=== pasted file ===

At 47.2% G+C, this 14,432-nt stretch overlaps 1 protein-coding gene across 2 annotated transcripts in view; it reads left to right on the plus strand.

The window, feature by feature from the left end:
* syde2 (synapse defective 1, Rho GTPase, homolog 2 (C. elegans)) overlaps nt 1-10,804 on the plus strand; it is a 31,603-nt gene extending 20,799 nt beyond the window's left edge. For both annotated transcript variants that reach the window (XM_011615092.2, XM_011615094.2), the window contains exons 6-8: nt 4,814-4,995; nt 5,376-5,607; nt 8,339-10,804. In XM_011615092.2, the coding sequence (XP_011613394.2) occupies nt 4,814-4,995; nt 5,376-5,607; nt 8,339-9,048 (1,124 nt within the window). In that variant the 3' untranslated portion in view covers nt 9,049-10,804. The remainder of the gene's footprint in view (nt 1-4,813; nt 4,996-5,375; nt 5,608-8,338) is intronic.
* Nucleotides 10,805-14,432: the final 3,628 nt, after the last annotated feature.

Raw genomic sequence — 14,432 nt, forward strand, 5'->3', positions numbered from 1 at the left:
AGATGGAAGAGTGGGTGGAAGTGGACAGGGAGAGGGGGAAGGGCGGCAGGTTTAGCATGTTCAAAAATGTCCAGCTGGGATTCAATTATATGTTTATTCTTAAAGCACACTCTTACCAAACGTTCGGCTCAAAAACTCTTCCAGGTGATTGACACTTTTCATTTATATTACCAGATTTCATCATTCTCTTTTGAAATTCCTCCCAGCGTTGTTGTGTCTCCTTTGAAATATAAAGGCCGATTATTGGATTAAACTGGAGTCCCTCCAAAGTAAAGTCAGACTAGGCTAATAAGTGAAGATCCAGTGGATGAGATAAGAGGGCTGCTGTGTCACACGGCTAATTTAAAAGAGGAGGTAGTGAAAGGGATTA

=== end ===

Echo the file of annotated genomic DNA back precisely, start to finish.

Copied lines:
At 47.2% G+C, this 14,432-nt stretch overlaps 1 protein-coding gene across 2 annotated transcripts in view; it reads left to right on the plus strand.

The window, feature by feature from the left end:
* syde2 (synapse defective 1, Rho GTPase, homolog 2 (C. elegans)) overlaps nt 1-10,804 on the plus strand; it is a 31,603-nt gene extending 20,799 nt beyond the window's left edge. For both annotated transcript variants that reach the window (XM_011615092.2, XM_011615094.2), the window contains exons 6-8: nt 4,814-4,995; nt 5,376-5,607; nt 8,339-10,804. In XM_011615092.2, the coding sequence (XP_011613394.2) occupies nt 4,814-4,995; nt 5,376-5,607; nt 8,339-9,048 (1,124 nt within the window). In that variant the 3' untranslated portion in view covers nt 9,049-10,804. The remainder of the gene's footprint in view (nt 1-4,813; nt 4,996-5,375; nt 5,608-8,338) is intronic.
* Nucleotides 10,805-14,432: the final 3,628 nt, after the last annotated feature.

Raw genomic sequence — 14,432 nt, forward strand, 5'->3', positions numbered from 1 at the left:
AGATGGAAGAGTGGGTGGAAGTGGACAGGGAGAGGGGGAAGGGCGGCAGGTTTAGCATGTTCAAAAATGTCCAGCTGGGATTCAATTATATGTTTATTCTTAAAGCACACTCTTACCAAACGTTCGGCTCAAAAACTCTTCCAGGTGATTGACACTTTTCATTTATATTACCAGATTTCATCATTCTCTTTTGAAATTCCTCCCAGCGTTGTTGTGTCTCCTTTGAAATATAAAGGCCGATTATTGGATTAAACTGGAGTCCCTCCAAAGTAAAGTCAGACTAGGCTAATAAGTGAAGATCCAGTGGATGAGATAAGAGGGCTGCTGTGTCACACGGCTAATTTAAAAGAGGAGGTAGTGAAAGGGATTA